Summer Cornucopia and Family Re-Convergence

Earthen Heart, Bangor, Michigan, USA.   Summer is full throttle.  My beloved and I have found our way back to each other and three of her children have moved into the renovated upstairs of the farmhouse.  Along with our two children that makes seven of us in the main farmhouse!  The little house, a new pop-up trailer and camping are available to visitors, interns, WWOOFers which will start coming in next week!  We are excited to host and share with others!  Here is Palma helping clean garlic a few days ago.


We do what we can to harvest and process from the bounties before us; both on-site and with neighboring Organic farms.  Having recently secured a commercial kitchen, we will be selling blueberry and other fruit leathers on a commercial scale very soon while we continue to sell a diverse product line of cottage foods!  Most importantly we are eating more from what is here on site and minimizing the need for food that travels long distances and is heavily processed.  Building the community that supports this lifestyle is the primary challenge.  How do we create the village we wish to live in?  Mostly there are questions and experiments not direct answers but certainly quality is a focus over quantity.  How to support this lifestyle in a capitalist world with so many bills to pay?  Perhaps we can minimize our “needs” and maximize local community infrastructure.  The questions exist whether you are in a city, in the burbs or in the country.  How do we maximize our communities to become thriving resilient places in the face of global social and environmental unrest?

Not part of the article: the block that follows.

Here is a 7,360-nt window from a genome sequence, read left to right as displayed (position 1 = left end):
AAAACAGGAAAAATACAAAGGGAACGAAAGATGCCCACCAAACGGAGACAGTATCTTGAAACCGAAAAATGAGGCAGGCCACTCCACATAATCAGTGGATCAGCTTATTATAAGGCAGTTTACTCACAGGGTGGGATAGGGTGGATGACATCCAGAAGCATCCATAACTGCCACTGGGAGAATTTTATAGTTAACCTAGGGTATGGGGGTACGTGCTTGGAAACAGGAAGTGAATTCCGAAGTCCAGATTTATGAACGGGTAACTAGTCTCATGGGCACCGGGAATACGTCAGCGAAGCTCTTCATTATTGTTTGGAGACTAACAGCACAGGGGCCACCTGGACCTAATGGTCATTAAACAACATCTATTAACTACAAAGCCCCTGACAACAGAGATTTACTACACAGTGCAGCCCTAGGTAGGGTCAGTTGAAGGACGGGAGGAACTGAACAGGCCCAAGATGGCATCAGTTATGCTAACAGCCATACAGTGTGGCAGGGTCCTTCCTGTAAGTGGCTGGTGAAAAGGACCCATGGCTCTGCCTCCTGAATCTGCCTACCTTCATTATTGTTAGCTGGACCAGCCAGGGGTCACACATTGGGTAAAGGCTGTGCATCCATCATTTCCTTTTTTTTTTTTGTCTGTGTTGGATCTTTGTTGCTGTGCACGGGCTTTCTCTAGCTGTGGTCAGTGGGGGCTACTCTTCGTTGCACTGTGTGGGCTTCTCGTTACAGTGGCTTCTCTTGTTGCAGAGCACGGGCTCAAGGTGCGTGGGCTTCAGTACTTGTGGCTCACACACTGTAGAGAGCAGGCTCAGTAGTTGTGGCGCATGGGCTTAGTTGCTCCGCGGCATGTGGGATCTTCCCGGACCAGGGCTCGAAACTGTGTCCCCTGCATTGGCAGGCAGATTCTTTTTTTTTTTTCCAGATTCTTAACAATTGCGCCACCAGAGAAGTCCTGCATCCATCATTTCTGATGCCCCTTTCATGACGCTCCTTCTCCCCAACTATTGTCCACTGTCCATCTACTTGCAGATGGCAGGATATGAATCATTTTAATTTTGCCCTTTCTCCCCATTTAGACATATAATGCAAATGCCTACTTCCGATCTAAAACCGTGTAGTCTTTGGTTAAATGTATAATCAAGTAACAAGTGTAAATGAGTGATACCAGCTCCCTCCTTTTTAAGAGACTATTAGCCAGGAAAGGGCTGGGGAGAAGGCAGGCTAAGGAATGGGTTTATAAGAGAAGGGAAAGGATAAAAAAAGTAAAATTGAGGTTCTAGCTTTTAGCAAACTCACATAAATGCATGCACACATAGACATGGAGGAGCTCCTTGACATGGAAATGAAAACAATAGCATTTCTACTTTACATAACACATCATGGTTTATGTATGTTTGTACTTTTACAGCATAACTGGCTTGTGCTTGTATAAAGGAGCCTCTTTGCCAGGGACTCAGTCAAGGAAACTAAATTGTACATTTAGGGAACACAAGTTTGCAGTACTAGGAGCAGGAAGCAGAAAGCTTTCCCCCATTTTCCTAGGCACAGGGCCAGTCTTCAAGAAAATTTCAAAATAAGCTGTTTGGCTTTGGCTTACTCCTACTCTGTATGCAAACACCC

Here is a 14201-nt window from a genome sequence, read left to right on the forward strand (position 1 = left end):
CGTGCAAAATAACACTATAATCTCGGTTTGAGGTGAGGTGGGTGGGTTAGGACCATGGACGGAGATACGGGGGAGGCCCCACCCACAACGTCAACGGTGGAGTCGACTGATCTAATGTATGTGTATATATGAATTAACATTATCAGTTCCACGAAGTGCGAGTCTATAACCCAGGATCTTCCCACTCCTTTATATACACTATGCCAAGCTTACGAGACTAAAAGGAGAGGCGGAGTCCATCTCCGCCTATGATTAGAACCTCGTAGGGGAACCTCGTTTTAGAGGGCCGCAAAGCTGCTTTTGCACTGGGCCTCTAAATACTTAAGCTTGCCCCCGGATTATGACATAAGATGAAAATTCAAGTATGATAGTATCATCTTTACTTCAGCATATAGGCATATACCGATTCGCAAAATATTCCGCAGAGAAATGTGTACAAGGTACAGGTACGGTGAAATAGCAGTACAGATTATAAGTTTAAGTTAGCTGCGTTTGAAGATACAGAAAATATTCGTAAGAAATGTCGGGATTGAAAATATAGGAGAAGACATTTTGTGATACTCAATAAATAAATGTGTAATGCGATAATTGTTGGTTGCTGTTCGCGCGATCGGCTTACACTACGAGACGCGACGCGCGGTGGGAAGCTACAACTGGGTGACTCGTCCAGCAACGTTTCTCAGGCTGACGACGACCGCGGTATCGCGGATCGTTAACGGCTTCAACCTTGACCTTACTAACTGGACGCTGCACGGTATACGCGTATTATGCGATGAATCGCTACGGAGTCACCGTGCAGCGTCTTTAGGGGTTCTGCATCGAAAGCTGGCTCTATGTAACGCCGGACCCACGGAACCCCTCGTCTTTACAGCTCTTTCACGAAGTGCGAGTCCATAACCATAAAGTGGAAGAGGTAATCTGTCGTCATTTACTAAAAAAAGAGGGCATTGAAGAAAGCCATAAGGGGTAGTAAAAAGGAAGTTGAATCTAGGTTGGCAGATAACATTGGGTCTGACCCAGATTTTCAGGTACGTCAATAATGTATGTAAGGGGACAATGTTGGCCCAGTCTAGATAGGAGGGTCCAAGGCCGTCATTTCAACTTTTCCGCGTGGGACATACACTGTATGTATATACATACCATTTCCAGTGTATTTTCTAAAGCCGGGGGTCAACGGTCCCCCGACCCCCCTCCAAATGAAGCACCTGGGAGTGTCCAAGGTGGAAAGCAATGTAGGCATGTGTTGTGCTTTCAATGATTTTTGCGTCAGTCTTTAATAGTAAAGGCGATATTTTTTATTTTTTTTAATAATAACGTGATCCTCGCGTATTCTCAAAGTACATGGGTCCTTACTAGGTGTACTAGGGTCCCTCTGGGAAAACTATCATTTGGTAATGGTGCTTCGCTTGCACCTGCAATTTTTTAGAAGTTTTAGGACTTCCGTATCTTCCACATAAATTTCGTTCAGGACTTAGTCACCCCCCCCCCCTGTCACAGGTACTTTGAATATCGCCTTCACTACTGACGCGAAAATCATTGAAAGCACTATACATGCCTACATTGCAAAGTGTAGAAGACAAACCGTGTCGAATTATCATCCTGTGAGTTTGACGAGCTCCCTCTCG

At Earthen Heart we are focused on food and community building.  Certainly there are plenty of other ways to navigate the waters of being human but these things are truly human and I believe at the core of a global healing that is underway.  Energy, transportation, education, healthcare, etc. are also huge issues but perhaps not as fundamental.  We see countries experiencing economic distress and the people resorting to backyard gardens to survive.  Observing nature, re-learning the uses of plants that grown through the cracks.